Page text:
In addition to the principle of bunched existence in the àsùwàdà principle is the idea of collective goodness. It is part of the àsùwàdà principle that collective good reigns (ibid, 110-111). This can be seen from some of the lines of the oral poetry such as:

108. On the day, he was to release
109. Existences on the Earth
110. One particle of dust became
111. A basketful measure of dust
112. A basketful measure of soil became the earthcrust
113. Dews pouring lightly, pouring lightly 114. Were used to mould the earth
115. Dews pouring heavily, pouring heavily 116. Were used to mould the earth
117. So that ire-gbogbo may multiply on it
118. Ire-gbogbo took the shape of àsùwà

The principle emphasizes collective goodness, which can only be attained
in the harmonious coexistence contained in àsùwa.̀ This principle is stressing the point that there can only be goodness in society when a bunch of characters forms a bunched existence. They need goodness to regulate the differences in character. More than that, the principle emphasizes the point that it is in àsùwà (bunched existence) that goodness actually resides. Outside of this (àsùwà) there is no good.

Àìsùwà is the absence of àsùwa.̀ It is clear from the àsùwàdà oral poetry that at the beginning of creation, all earthly beings were created with the Àsùwàdà such that they can only realize the goodness of their beings in the harmonious coexistence as a group. Àìsùwà was not part of the original creation. “Ire-gbogbo is in the form of asuwa” (ibid, 111). Ire-gbogbo here means collective good. The line is simply saying that collective good is in the form of àsùwa.̀ However, at a point in the history of existence on earth, àìsùwa,̀ which means absence of bunched existence, was introduced into the natural order. According to the oral poetry, àìsùwà in form of “error, or moral offence… began when Yankangi strayed away from ire-gbogbo” (ibid.). Some lines of the poetry state the beginning of the disorderliness thus:

129. There is no luckless head in a companion of travelers 130. For ire-gbogbo is in form of àsùwà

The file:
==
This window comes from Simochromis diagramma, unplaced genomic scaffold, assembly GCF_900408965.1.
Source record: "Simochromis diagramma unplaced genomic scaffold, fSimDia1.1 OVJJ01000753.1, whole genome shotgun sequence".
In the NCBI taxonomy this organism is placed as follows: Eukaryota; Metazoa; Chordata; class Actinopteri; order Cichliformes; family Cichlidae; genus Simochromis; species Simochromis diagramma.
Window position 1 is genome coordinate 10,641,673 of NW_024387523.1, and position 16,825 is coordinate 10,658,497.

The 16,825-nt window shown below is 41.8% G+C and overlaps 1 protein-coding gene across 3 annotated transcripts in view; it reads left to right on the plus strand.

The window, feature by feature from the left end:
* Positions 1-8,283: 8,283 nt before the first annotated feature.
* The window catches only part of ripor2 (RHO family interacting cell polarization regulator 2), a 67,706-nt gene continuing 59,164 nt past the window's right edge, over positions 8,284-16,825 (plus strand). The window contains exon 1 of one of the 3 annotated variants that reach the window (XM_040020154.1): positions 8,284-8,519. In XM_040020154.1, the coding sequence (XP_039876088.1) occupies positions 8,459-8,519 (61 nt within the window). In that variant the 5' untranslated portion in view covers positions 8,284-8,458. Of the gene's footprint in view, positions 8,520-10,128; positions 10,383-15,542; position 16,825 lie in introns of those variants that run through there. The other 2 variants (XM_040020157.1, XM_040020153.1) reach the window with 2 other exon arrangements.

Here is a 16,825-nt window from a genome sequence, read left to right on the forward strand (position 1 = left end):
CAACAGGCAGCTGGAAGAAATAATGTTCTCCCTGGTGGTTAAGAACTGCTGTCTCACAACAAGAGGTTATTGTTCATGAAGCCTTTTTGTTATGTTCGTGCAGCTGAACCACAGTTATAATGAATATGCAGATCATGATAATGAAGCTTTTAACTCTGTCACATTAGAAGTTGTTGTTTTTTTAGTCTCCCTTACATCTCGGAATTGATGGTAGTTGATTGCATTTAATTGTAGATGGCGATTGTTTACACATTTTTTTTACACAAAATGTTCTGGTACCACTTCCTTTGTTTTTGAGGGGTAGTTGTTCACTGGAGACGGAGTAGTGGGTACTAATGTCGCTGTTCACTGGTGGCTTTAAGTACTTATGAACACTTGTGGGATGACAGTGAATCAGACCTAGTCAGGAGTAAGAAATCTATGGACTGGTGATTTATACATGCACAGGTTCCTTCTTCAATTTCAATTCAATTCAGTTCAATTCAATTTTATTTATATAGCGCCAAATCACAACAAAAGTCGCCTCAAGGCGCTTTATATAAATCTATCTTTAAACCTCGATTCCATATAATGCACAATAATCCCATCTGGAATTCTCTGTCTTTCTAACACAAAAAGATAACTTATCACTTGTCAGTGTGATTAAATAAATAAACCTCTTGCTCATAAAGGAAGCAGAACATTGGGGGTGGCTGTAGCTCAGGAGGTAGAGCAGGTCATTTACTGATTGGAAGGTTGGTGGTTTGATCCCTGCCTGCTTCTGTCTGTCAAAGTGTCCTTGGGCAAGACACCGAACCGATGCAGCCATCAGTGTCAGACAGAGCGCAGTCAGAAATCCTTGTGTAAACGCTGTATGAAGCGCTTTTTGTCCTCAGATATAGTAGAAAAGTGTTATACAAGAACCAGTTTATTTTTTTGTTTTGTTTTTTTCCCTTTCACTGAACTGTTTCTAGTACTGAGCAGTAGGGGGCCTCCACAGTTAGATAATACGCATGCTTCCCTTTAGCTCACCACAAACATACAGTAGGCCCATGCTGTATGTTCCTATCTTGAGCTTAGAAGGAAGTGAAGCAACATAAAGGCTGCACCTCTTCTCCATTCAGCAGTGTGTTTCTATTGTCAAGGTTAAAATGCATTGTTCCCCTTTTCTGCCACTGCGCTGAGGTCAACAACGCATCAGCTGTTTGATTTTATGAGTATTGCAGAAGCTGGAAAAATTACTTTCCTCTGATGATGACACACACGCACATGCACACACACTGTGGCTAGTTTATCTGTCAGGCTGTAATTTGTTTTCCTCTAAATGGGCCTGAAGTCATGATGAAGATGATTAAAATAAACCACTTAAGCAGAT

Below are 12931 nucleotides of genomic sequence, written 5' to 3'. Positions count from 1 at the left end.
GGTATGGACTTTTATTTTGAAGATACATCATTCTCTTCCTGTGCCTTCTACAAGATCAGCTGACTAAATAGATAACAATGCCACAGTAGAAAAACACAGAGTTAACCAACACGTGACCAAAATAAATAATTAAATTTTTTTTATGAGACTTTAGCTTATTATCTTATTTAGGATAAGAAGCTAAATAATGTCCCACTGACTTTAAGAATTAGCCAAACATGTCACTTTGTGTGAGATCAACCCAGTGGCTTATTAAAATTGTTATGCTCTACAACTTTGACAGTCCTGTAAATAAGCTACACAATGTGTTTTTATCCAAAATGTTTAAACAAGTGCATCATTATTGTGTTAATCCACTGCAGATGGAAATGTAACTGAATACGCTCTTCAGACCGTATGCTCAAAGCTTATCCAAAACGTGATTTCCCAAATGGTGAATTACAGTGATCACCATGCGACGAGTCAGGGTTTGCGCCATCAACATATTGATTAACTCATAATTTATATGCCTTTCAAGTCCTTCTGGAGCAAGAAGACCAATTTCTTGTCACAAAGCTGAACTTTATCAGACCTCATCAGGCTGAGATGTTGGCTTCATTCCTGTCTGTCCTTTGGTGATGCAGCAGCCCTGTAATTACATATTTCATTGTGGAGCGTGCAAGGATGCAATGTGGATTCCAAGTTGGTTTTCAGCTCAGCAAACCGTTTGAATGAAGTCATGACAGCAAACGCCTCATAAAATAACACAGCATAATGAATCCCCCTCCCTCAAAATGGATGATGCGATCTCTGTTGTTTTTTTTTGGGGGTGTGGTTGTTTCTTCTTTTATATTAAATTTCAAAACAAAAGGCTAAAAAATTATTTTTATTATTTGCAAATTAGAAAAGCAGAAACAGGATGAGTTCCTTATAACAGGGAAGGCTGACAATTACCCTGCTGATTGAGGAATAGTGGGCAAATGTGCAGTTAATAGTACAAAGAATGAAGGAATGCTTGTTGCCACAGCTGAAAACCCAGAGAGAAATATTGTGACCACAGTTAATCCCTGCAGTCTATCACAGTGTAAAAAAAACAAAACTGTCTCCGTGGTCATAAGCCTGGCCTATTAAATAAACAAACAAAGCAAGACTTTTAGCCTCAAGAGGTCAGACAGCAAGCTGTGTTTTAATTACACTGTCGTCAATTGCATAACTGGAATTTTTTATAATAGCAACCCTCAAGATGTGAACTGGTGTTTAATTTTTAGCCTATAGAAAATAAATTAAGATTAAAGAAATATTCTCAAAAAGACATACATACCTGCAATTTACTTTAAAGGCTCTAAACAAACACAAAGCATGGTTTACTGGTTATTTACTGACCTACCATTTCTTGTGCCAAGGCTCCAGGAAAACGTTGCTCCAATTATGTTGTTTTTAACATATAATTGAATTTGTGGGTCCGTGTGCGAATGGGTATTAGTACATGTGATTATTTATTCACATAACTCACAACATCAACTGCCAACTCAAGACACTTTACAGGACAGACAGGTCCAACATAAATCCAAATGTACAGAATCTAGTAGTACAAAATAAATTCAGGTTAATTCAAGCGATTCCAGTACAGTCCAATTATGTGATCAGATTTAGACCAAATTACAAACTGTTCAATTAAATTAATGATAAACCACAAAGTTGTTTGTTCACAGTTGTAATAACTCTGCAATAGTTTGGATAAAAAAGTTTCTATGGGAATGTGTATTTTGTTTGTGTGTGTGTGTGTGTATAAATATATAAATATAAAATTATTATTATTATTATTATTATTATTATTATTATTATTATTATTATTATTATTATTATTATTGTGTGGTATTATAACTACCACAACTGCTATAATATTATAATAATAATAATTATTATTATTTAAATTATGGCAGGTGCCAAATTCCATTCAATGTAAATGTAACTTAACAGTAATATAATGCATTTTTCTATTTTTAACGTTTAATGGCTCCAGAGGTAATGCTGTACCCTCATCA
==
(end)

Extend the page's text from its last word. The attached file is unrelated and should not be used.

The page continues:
131. Yankangi alone it was
132. Who strayed for a moment from his companion
133. Was said to have stolen irú to eat
134. From Mother Olugamo’s tray in heaven

This straying away from companionship by Yankangi is regarded as self-alienation which negates the original àsùwà social order naturally planned for human existence. Thus, “According to the principle of àsùwa,̀ there was no error at the emanations of earthly beings. Error, ‘sin’, or self-alienation, was introduced into the natural order when Yankangi inadvertently turned his back against his original community to be alone in order to enjoy alone the provision that was intended for the common good” (ibid, 112).
According to Aki ẁ ọwọ, “self-alienation, called ài ̀sùwa,̀ was the first prototype of error or sin, of what we regard in sociology as social deviation or social pathology…it is imperative for the common good that there be always sociality among all elements in creation” (ibid, 112-113). This principle emphasizes the point that we can only find the substance of goodness in the community of creatures. This is because, “The whole earth is a macro-community in which human settlements of varied sizes and densities are microcommunities” (ibid, 112). The àsùwàdà principle, no doubt, stresses the importance of social harmony in human communities while, at the same time, stressing the evil consequences of one part of the community alienating itself from the others.

The Nigerian Multi-National State

Nigeria is a hotchpotch of different ethnic nationalities. It is clear that the people of Nigeria “are in different geo-political settings with their multifarious experiences about the world” (Salami 2004, 398). Nigeria is a nation that is composed of several ethnic nationalities. This “conglomeration of different ethnic nationalities” (ibid.) makes Nigeria an ethno-culturally pluralist nation-state, which “is fragmented into different ethnic, commune-cultural, or local loyalties as well as different corresponding socio-cultural allegiance and commitments” (ibid, 399).

The idea of ethnic pluralism expresses the fact that as social and gregarious animals, human beings belong to different groups which “are organized by some distinct sets of customs, techniques and traditions” (ibid.) that form the culture of a people. In this case, “members of the same ethnic group are said to share the same mother tongue, blood relationship, ancestral lineages, and geographical proximity, among others. Members of an ethnic group are born into the group and they necessarily belong to it (Maclean 1991, 325-326). For instance, “the cultural tie between the Hausa of Nigeria and Niger may be greater than contacts between Hausa of Nigeria and Jukun of Nigeria” (Udo 1980, 10). This factor of cultural ties is so strong that “Long after the establishment of British and German rule, many chiefs in the German-controlled areas of Adamawa continued to pay tribute and do homage to the Fulani Emir of Yola, the former ruler of Pre-colonial Adamawa” (ibid.). Ethnic pluralism can also be explained by the usual concentration of different ethnic groups on different and separate spatial locations. Given this fact, “the different ethnic groups are opened to different geographical locations, which sometimes carry with it the differences in weather and activities, of the different ethnic groups, which settle in different locations” (Salami 2004, 400).